Law enforcement officers are investigating three separate blue light bandit cases reported along Highway 301 in Smithfield and Selma over-the-weekend.
Three motorists have come forward reporting they were pulled over and the interior of their cars ransacked by the police impersonator. All 3 of the cases occurred during daylight hours.
Selma Police Captain W.M. Thomas said a motorist reported being pulled over on Highway 301 near the US 70 intersection. Another driver said they were stopped on Highway 301 near the Selma IGA.
Smithfield Police Captain R. Sheppard confirmed a third incident occurred around 3:40pm Sunday on Highway 301 near Hospital Road in the Pine Needle Square Shopping Center.
In all three cases, a white male with a military style haircut, about 6 foot to 6 foot 5, was driving a newer model white Dodge Charger with dark rims and a blue light on the dash. After stopping the vehicles, the impersonator, who was wearing plain clothes, approaches the cars, asks for a drivers license then demands to search the inside of the vehicle. During the search, items are tossed about and ransacked and in one case were damaged.
In the third incident on Highway 301 near Hospital Road, there may have been two suspects. The 3 victims did not report seeing a gun or other weapons.
In all three traffic stops, the blue light bandit identified himself as a Selma police officer.
Selma and Smithfield Police say they do not have any unmarked white Dodge Chargers with dark rims in their fleets. First Sgt. D.L. Mobley with the NC Highway Patrol District Office in Smithfield said they do have a white unmarked Charger with dark rims, however the officer assigned to the vehicle wears a Highway Patrol uniform and identifies himself as a state trooper.
The Johnston County Sheriff’s Office has not had any blue light bandit reports.
What Drivers Should Do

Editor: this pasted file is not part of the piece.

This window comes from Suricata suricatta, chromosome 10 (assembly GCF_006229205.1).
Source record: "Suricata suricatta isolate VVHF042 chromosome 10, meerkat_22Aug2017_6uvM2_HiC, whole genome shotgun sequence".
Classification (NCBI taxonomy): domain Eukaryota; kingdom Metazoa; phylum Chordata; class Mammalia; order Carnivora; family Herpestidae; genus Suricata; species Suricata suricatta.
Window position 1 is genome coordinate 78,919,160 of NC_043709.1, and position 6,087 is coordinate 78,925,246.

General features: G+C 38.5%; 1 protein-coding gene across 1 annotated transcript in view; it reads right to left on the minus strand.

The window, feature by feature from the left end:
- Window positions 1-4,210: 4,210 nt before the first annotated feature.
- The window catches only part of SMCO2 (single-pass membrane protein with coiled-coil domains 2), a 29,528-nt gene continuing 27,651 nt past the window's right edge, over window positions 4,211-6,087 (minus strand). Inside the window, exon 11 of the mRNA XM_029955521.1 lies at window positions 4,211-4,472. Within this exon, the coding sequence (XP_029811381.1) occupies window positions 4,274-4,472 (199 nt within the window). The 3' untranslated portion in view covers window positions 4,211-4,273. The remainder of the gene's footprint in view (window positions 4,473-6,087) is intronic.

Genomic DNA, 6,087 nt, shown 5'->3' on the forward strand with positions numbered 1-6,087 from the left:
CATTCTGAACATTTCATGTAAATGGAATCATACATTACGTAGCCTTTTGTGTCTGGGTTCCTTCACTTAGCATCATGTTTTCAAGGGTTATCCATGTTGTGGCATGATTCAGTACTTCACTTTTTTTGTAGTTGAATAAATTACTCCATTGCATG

In light of the incidents, if an unmarked car with a blue light gets behind your vehicle and you feel unsafe or uncertain it is a real law enforcement officer, you should turn on your flashers and drive to the nearest well-lit public parking lot or convenience store where there are other people around. You can also dial 911 to confirm it is an officer attempting to pull over your vehicle.
“It is still business as usual but we have made our officers aware of the blue light bandit,” First Sgt. Mobley told WTSB News on Monday.
If you were stopped by the blue light bandit over the weekend and have not reported the incident, you are encouraged to contact your nearest law enforcement agency.
Anyone who has any information about the suspect is also asked to contact authorities.
Blue Light Bandit Cases Uncommon
Blue light bandit cases are fairly uncommon in Johnston County but they have occurred.
Between March and May 2012, five cases were reported. They occurred on I-95, Durwood Stephenson Highway, Ranch Road near Clayton, and two on I-40. The suspect was driving a dark color Ford Crown Victoria. Several of the victims were robbed at gunpoint after stopping for a flashing blue or red light.
In September 2014, a 41 year-old woman reported she was pulled over by a police impersonator on US301 just south of Four Oaks by two men wearing police style hats and black coats. The victim was unable to provide a vehicle description.
No arrests were made in any of the cases.